The World Bank's motives are being questioned by Papua New Guinea's forestry industry after revelations of plans to replace the country's National Forest Board with international consultants.
A Government official suggests the actions of the Bank amount to interference in PNG's sovereignty and that a Bank official is trying to blackmail the country into implementing its Forest Conservation Project or FCP.
As part of its FCP, the World Bank wants to establish an international consultancy board to assume the role of PNG's National Forestry Board.
The Bank has also threatened to withdraw its financial aid to PNG if the government does not reverse its approval for new timber projects next year.
The Executive Director of the Forest Industry Association, Robert Tate says under the FCP thousands of people would lose their jobs and local logging operations would close down.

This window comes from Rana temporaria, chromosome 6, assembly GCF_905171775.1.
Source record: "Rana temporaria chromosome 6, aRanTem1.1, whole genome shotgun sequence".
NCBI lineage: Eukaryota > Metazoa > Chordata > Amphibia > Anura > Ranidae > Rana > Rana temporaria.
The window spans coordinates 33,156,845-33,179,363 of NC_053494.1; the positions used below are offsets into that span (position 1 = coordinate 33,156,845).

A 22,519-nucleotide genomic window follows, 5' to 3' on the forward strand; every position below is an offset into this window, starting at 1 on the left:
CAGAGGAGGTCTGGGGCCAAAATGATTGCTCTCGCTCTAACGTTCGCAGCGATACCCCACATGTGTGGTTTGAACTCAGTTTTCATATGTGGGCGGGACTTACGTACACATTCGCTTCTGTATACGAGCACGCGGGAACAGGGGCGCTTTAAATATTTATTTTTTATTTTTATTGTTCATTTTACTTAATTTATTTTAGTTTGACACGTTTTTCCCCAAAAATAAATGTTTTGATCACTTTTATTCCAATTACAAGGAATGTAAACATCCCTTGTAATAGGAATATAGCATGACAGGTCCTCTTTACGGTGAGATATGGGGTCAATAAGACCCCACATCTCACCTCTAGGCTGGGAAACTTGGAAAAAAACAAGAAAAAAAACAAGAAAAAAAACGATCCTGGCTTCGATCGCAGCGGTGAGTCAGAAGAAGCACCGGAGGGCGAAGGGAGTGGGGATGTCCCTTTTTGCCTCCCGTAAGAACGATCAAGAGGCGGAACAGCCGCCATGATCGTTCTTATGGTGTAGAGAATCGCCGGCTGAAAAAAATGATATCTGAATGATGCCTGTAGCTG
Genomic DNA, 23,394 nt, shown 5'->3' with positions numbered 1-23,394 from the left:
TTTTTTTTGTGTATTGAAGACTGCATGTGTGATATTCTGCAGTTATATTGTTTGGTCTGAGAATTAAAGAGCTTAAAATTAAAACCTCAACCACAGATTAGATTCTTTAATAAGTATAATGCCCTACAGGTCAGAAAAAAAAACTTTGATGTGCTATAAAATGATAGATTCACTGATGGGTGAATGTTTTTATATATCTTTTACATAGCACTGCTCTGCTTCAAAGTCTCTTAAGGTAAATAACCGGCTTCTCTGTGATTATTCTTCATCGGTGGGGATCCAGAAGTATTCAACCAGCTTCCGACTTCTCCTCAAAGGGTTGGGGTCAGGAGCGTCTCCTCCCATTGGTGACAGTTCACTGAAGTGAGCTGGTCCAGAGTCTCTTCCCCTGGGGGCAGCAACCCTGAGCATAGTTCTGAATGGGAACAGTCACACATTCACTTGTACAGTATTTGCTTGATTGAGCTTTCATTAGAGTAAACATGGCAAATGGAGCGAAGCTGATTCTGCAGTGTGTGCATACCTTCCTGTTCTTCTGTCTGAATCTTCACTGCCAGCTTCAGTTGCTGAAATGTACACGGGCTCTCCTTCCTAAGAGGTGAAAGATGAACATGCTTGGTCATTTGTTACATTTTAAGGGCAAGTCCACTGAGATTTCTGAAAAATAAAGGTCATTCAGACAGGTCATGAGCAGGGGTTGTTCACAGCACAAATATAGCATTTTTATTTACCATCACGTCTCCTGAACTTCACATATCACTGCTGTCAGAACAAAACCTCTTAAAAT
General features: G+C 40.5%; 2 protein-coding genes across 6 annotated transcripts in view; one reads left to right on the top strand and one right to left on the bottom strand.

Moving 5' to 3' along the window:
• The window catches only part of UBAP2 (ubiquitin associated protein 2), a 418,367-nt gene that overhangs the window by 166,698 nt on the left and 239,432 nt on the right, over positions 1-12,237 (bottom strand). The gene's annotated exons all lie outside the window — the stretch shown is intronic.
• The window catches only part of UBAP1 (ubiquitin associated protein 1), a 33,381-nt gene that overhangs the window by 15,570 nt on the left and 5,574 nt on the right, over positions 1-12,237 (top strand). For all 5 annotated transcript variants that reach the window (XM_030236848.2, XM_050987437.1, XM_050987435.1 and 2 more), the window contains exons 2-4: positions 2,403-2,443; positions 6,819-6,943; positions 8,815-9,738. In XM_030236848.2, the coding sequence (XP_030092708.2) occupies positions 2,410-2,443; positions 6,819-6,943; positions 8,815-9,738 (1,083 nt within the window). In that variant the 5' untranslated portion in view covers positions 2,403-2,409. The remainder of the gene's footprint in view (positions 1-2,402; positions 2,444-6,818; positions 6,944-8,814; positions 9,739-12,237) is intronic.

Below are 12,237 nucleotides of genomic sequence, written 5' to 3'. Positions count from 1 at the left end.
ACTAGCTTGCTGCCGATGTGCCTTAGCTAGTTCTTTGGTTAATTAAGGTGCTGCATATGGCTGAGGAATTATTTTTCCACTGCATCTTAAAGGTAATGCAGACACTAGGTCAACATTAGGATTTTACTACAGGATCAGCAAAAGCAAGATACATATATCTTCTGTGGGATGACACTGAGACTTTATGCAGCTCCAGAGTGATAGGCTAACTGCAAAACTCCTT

Mr Tate says there are questions over the World Bank's "green" allegiances at the cost of Papua New Guineans.
"What are the motives of the board and in who's interest are they acting. The World Bank superboard would comprise WWF, Greenpeace, Nature Conservancy and Conservation International without any government representation, without industry representation."
Robert Tate of PNG's Forest Industry Association
The PNG government is also opposed to World Bank demands for a forest inventory.
The PNG - World Bank fallout comes after the government recently asked the financial institution for funds to help finance its budget.